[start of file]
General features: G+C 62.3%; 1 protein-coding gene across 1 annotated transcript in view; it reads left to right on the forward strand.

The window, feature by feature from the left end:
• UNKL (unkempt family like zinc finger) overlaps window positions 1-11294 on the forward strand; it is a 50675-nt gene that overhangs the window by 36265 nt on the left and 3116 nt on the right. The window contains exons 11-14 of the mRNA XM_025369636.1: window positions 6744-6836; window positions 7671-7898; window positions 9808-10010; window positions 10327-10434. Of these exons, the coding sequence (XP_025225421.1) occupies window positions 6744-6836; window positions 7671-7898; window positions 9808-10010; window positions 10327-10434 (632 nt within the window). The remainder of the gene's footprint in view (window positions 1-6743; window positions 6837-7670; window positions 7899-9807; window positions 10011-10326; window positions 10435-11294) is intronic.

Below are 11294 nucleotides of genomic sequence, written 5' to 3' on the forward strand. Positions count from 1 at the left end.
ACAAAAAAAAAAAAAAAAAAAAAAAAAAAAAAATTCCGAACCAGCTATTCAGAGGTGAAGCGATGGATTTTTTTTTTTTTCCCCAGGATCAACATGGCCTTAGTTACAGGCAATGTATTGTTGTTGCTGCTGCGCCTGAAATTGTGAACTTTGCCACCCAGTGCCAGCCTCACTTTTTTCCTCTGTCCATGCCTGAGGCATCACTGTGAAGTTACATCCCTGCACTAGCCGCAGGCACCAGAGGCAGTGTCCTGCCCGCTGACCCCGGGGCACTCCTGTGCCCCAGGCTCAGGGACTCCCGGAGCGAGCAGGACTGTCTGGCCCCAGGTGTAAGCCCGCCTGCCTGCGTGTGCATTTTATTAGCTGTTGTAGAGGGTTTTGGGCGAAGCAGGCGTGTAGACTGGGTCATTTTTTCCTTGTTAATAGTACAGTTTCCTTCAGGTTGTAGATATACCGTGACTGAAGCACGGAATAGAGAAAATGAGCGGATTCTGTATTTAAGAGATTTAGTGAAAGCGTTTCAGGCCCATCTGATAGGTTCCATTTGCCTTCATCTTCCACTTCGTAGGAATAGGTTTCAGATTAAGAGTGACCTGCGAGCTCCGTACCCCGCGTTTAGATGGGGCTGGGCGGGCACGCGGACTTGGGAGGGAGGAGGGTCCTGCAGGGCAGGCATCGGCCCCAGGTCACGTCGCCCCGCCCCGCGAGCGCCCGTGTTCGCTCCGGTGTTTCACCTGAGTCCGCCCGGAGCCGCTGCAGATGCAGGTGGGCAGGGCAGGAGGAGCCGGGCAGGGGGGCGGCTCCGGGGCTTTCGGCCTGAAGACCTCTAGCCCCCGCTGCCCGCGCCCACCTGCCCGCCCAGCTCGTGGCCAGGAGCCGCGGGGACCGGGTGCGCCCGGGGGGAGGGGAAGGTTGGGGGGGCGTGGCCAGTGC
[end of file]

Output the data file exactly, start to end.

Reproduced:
General features: G+C 62.3%; 1 protein-coding gene across 1 annotated transcript in view; it reads left to right on the forward strand.

The window, feature by feature from the left end:
• UNKL (unkempt family like zinc finger) overlaps window positions 1-11294 on the forward strand; it is a 50675-nt gene that overhangs the window by 36265 nt on the left and 3116 nt on the right. The window contains exons 11-14 of the mRNA XM_025369636.1: window positions 6744-6836; window positions 7671-7898; window positions 9808-10010; window positions 10327-10434. Of these exons, the coding sequence (XP_025225421.1) occupies window positions 6744-6836; window positions 7671-7898; window positions 9808-10010; window positions 10327-10434 (632 nt within the window). The remainder of the gene's footprint in view (window positions 1-6743; window positions 6837-7670; window positions 7899-9807; window positions 10011-10326; window positions 10435-11294) is intronic.

Below are 11294 nucleotides of genomic sequence, written 5' to 3' on the forward strand. Positions count from 1 at the left end.
ACAAAAAAAAAAAAAAAAAAAAAAAAAAAAAAATTCCGAACCAGCTATTCAGAGGTGAAGCGATGGATTTTTTTTTTTTTCCCCAGGATCAACATGGCCTTAGTTACAGGCAATGTATTGTTGTTGCTGCTGCGCCTGAAATTGTGAACTTTGCCACCCAGTGCCAGCCTCACTTTTTTCCTCTGTCCATGCCTGAGGCATCACTGTGAAGTTACATCCCTGCACTAGCCGCAGGCACCAGAGGCAGTGTCCTGCCCGCTGACCCCGGGGCACTCCTGTGCCCCAGGCTCAGGGACTCCCGGAGCGAGCAGGACTGTCTGGCCCCAGGTGTAAGCCCGCCTGCCTGCGTGTGCATTTTATTAGCTGTTGTAGAGGGTTTTGGGCGAAGCAGGCGTGTAGACTGGGTCATTTTTTCCTTGTTAATAGTACAGTTTCCTTCAGGTTGTAGATATACCGTGACTGAAGCACGGAATAGAGAAAATGAGCGGATTCTGTATTTAAGAGATTTAGTGAAAGCGTTTCAGGCCCATCTGATAGGTTCCATTTGCCTTCATCTTCCACTTCGTAGGAATAGGTTTCAGATTAAGAGTGACCTGCGAGCTCCGTACCCCGCGTTTAGATGGGGCTGGGCGGGCACGCGGACTTGGGAGGGAGGAGGGTCCTGCAGGGCAGGCATCGGCCCCAGGTCACGTCGCCCCGCCCCGCGAGCGCCCGTGTTCGCTCCGGTGTTTCACCTGAGTCCGCCCGGAGCCGCTGCAGATGCAGGTGGGCAGGGCAGGAGGAGCCGGGCAGGGGGGCGGCTCCGGGGCTTTCGGCCTGAAGACCTCTAGCCCCCGCTGCCCGCGCCCACCTGCCCGCCCAGCTCGTGGCCAGGAGCCGCGGGGACCGGGTGCGCCCGGGGGGAGGGGAAGGTTGGGGGGGCGTGGCCAGTGC